A Celebration of
Black  History

Dear Members, Partners & Friends,

They say a picture is worth a thousand words.  This picture came from the article  " President Obama's message to my son: Clark, dream big dreams' " (The Guardian, 01/13/17).  According to Clark's mother, the picture debuted on Instagram and has since floated around on the internet.  It was even featured on President Barack Obama's website last month.  In light of the election results, recent events and the current climate in Washington, it is particularly powerful image to reflect on as we enter Black History Month. 
Black History Month is an important opportunity for us to celebrate the important contributions and achievements of blacks throughout our history, including black people that have been trailblazing in the field of accounting.  Now, more than ever, we must raise our voices to celebrate - and, where necessary, insist - that society continue to recognize black leaders, businesses, artists, educators, culture and tradition.  Over the coming weeks, we will each experience moments of joy, honor, activism and reflection.  But it's more than sharing stories to remind us of how far we have come.  It is also an opportunity to deepen our commitment to educate, engage and empower.

Today, blacks compose less than one percent of all CPAs, but that proportion represents a vast increase over the numbers of just a few years ago.  When NABA was formed in 1969, blacks and other minorities faced significant obstacles across the profession - from gaining acceptance into undergraduate accounting programs to overcoming laws barring blacks from sitting for the CPA exam, from getting hired to being recognized and promoted in accounting departments and firms.  NABA became a vehicle through which minority professionals could be assisted as they climbed the corporate ladder, pursued the CPA credential designation, and worked their way up to Partner or CFO is companies and firms. NABA's motto is "Lifting As We Climb," which is embodied in its official logo depicting two interlocked hands, with one pulling the other up. The image denotes both the political struggle NABA faced at its founding and the goal of helping future generations of accounting professionals.  It is integral to our operation model, where we leverage insights from experienced professionals to mentor students entering the profession and provide development opportunities for young professionals as they embark on an accounting career.
Our corporate partners are more committed than ever to creating diverse and inclusive work environments.  The evidence is clear - diversity makes us smarter, enhances creativity, improves the bottom line, and results in a happier, more connected workforce.  In fact, some studies go so far as to suggest that simply being exposed to diversity can change the way a person thinks.  As we strive to grow membership and form new chapters, we will continue our tradition of facilitating authentic connections and meaningful networks.  At the same time, we are working hard to develop new programs that equip members with tools and resources, build leadership competencies and offer new and challenging job opportunities.  We are also focused on providing our partners with more development and networking opportunities to support their retention efforts, as well as new targeted recruitment events to attract experienced top-level talent.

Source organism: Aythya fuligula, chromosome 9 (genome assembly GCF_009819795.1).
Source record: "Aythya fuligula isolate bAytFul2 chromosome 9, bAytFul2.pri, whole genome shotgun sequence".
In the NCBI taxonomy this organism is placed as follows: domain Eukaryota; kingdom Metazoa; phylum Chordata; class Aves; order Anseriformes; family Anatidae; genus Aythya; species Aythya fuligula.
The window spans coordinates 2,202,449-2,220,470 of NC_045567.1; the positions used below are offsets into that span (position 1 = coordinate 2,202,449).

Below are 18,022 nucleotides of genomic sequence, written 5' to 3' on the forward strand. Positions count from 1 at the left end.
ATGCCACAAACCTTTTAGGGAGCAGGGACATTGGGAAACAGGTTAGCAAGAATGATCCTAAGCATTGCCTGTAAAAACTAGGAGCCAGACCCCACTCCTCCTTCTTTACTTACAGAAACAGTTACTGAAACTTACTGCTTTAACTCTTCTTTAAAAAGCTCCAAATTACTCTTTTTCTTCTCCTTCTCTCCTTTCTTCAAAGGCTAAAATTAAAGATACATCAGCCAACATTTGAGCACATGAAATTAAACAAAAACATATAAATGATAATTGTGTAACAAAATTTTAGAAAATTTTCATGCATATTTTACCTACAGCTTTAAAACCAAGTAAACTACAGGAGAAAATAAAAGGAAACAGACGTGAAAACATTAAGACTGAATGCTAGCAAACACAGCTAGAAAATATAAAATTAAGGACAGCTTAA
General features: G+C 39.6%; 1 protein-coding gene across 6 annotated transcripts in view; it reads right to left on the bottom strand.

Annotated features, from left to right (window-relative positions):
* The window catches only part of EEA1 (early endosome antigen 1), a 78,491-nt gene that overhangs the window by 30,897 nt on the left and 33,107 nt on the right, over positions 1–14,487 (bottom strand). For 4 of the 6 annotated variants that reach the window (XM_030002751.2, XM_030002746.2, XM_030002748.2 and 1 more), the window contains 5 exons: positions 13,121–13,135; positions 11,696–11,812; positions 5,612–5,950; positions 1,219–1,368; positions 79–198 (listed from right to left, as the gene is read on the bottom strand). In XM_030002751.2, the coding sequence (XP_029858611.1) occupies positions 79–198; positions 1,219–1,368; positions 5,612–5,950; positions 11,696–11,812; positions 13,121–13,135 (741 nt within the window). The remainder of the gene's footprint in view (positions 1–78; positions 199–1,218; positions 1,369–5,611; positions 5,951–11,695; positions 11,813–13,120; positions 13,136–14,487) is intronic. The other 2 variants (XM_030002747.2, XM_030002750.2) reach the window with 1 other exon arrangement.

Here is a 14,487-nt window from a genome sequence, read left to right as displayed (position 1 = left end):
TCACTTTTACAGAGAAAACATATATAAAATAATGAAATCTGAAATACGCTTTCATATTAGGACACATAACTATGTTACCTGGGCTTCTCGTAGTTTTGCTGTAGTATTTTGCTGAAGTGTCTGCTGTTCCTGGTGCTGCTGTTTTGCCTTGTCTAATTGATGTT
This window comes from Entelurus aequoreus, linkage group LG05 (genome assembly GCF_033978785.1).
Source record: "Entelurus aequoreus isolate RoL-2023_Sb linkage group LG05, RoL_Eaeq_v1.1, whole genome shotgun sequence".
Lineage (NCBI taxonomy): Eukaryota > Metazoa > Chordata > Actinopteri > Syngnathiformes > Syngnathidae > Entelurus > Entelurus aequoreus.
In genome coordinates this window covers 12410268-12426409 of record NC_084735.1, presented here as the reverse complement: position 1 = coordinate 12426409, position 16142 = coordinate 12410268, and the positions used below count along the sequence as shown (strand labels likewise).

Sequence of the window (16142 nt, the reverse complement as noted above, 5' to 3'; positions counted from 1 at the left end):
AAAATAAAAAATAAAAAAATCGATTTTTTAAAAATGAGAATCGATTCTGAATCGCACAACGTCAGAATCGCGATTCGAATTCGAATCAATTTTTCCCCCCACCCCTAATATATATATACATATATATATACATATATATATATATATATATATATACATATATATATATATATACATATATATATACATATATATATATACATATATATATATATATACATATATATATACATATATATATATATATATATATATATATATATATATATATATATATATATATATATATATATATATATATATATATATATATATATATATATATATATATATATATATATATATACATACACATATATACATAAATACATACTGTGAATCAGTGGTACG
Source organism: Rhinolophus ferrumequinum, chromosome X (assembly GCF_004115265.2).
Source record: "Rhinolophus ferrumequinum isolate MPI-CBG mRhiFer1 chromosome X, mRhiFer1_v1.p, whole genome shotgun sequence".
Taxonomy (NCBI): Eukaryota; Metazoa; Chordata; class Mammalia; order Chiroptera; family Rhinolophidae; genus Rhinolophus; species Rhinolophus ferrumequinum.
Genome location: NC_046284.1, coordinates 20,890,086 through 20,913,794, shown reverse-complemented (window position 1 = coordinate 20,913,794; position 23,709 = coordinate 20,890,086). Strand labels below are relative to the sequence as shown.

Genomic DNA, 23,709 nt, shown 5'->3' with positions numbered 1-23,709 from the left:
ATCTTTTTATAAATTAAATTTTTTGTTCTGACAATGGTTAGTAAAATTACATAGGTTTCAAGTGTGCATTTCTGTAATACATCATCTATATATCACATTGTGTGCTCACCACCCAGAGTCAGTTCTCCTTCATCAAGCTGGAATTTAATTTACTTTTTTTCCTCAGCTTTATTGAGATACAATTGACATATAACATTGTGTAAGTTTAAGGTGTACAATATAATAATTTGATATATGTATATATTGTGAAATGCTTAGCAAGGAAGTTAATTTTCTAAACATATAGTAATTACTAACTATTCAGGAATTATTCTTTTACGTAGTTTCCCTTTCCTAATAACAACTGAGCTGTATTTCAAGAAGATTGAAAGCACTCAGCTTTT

2016 definitely provided us with some challenging moments and created an increased level of anxiety and uncertainty as we entered into the new year.  However, we did have some achievements to celebrate:
  • The National Museum of African American History and Culture opened in Washington, DC
  • There were 11 black billionaires on earth
  • Black athletes won 46 gold, 37 silver and 38 bronze medals at the 2016 Summer Olympics in Rio De Janerio
  • 6 black actors were nominated for Academy Awards this year (18 nominations for blacks across all categories)
  • Georgetown University apologized for its role in slavery announced plans to atone for its past
  • The U.S. Chess Hall of Fame named their first black Grandmaster since 1984
  • Channing Dungey, ABC Entertainment President, became the first black person to lead programming at a major broadcast network
One achievement stands out as a key turning point in the profession.  It came last October when Kimberly Ellison-Taylor, CPA, CGMA became the first black Chairman of the AICPA.  She is also the youngest, the fifth female, and only one of a few Chairs from business & industry.  Kimberly is a Lifetime member and believes that NABA and AICPA are stronger together.  She is committed to facilitating increased interaction between AICPA and NABA and a continuing - if not increasing - focus on talent development and inclusion at AICPA and throughout the accounting profession.  Now THAT is a big step in the right direction!   We will continue to celebrate black trailblazers in the profession all month long.
Our work this fiscal year so far has been focused on internal and administrative infrastructure changes. But that is about to change.  Over the coming weeks, we will begin working on several new projects such as enhancing our chapter support models and building out new advocacy and thought leadership platforms.  Our goal is to develop member-centric models for advocacy, programs development and delivery, and stakeholder engagement.  To do that, we will be looking for members interested in providing input, offering feedback, and sharing ideas.  Please watch for sign-up opportunities up-coming newsletters. We need and welcome you joining our efforts to create new achievements and history!


Jina Etienne, CPA, CGMA
President & CEO

Steven L. Harris, CPA
Chairman of the Board

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Do you have an accounting related Black History fact to share? Tweet us at @nabainc